Many of those who do have insurance don’t have enough to cover the damages and injuries that would result in a major collision. If you don’t have this coverage, which is often referred to as UM/UIM, you are taking a risk. UM/UIM also provides coverage for any injuries you suffer if you are hit while walking or riding a bicycle by a driver with inadequate or no insurance.

How much insurance do you need?car insurance many

You can buy the minimum required by law, say $15,000 per person, $30,000 per accident. Or you can buy limits as high as $500,000, even $1 million. Remember that someone you hit can sue you for everything you have.

* Tip. If you have a home, own stock and have a decent income, you should probably buy, atminimum, limits of $100,000 per person, $300,000 per accident. If you have more than $300,000 in assets, you should buy higher limits or an umbrella policy. Consult with your professional agent about this!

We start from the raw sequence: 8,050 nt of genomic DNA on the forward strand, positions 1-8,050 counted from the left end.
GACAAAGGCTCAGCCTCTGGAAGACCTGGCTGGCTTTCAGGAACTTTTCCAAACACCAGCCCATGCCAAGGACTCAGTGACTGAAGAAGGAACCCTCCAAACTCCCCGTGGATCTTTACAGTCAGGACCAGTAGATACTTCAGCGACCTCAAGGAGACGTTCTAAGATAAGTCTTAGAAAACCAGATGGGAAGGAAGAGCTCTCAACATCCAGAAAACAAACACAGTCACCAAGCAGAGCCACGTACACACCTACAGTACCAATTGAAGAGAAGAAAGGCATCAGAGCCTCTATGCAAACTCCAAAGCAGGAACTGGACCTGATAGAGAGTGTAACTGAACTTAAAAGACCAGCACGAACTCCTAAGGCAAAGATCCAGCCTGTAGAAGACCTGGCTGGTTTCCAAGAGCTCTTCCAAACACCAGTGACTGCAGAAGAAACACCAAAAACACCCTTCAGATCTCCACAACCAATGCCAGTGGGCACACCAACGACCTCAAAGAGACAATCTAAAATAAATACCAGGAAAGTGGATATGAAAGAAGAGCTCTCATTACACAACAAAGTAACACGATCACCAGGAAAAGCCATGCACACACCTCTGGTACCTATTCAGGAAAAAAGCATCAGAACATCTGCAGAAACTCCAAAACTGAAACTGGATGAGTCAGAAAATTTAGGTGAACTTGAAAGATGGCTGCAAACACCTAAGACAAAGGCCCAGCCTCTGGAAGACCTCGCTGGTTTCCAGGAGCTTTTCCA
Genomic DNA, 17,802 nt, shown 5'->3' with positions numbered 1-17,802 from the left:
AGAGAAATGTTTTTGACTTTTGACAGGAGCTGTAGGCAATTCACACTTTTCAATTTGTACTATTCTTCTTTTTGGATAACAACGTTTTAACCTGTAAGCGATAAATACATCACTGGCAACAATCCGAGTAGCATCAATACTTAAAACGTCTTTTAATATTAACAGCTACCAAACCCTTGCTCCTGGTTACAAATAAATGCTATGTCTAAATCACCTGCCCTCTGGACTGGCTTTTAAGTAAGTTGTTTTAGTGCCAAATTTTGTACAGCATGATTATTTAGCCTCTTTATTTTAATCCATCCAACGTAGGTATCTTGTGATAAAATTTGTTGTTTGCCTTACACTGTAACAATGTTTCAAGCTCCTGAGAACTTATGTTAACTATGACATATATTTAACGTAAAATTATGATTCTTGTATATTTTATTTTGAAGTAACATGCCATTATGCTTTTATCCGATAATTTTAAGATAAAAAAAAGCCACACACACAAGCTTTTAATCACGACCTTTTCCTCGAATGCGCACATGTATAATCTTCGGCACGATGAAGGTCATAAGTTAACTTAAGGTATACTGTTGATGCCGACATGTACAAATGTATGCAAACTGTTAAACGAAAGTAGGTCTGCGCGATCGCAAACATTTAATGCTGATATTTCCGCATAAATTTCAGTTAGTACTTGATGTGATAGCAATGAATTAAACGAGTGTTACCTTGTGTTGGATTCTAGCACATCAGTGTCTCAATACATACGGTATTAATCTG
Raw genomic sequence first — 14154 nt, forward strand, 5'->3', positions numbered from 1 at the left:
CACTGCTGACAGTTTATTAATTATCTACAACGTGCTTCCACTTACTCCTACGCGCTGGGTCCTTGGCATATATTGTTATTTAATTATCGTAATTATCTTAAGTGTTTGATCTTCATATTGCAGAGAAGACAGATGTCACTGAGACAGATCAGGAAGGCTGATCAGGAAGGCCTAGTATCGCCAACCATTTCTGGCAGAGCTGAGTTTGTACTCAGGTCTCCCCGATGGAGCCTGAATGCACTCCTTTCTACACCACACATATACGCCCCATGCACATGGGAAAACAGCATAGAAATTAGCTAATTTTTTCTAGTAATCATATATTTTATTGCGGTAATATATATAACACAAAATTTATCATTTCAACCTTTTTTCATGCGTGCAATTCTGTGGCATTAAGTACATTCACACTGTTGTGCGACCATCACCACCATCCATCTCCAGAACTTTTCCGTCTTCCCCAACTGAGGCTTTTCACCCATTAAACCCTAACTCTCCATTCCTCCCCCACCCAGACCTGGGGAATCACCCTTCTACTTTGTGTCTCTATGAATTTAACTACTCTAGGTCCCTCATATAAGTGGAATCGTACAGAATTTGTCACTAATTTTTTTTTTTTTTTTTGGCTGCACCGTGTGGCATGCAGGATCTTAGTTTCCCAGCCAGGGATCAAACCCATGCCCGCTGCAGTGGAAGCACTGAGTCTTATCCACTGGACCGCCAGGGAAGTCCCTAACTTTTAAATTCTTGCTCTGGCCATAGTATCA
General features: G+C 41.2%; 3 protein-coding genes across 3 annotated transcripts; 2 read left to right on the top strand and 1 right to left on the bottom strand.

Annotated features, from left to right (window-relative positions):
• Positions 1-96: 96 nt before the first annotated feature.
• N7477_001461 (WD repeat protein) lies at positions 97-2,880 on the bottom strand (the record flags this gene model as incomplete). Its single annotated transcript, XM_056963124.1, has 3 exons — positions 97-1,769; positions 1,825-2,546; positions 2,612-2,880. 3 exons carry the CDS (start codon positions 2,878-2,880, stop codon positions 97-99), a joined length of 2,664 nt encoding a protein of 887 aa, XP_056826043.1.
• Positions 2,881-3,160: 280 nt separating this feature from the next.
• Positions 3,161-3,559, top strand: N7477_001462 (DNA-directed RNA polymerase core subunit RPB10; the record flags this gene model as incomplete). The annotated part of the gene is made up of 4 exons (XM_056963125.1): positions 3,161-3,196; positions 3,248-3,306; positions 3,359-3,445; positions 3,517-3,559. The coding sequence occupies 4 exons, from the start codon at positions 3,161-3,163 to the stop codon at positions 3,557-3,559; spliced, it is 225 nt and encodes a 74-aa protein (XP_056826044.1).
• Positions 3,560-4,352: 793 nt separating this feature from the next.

Many auto insurance companies now sell what are called combined single limit (CSL) coverages, which have no per-person limit. If you buy, say, $300,000 CSL, that means your policy will pay a maximum of $300,000. All of that could go to one person, if needed.

Some companies include property damage liability in the CSL, which means that if you total someone’s antique car, your policy could pay up to $300,000 for property damage. CSL coverage costs more than traditional limits, but it can be worth it if you have significant assets.

* Tip. Many insurance agents believe CSL is so important to have, they strongly urge their clients to buy it if it is available.

Property Damage Liability

Several years ago, $25,000 was considered the maximum most people needed for this coverage. Not anymore. There’s a lot of $50,000, $60,000, even $70,000 cars and sport utility vehicles on the road these days.

* Tip. Because of all the super-expensive cars on the road today, you should seriously consider at least $50,000 of coverage, assuming you don’t have CSL coverage; $75,000 might be preferred.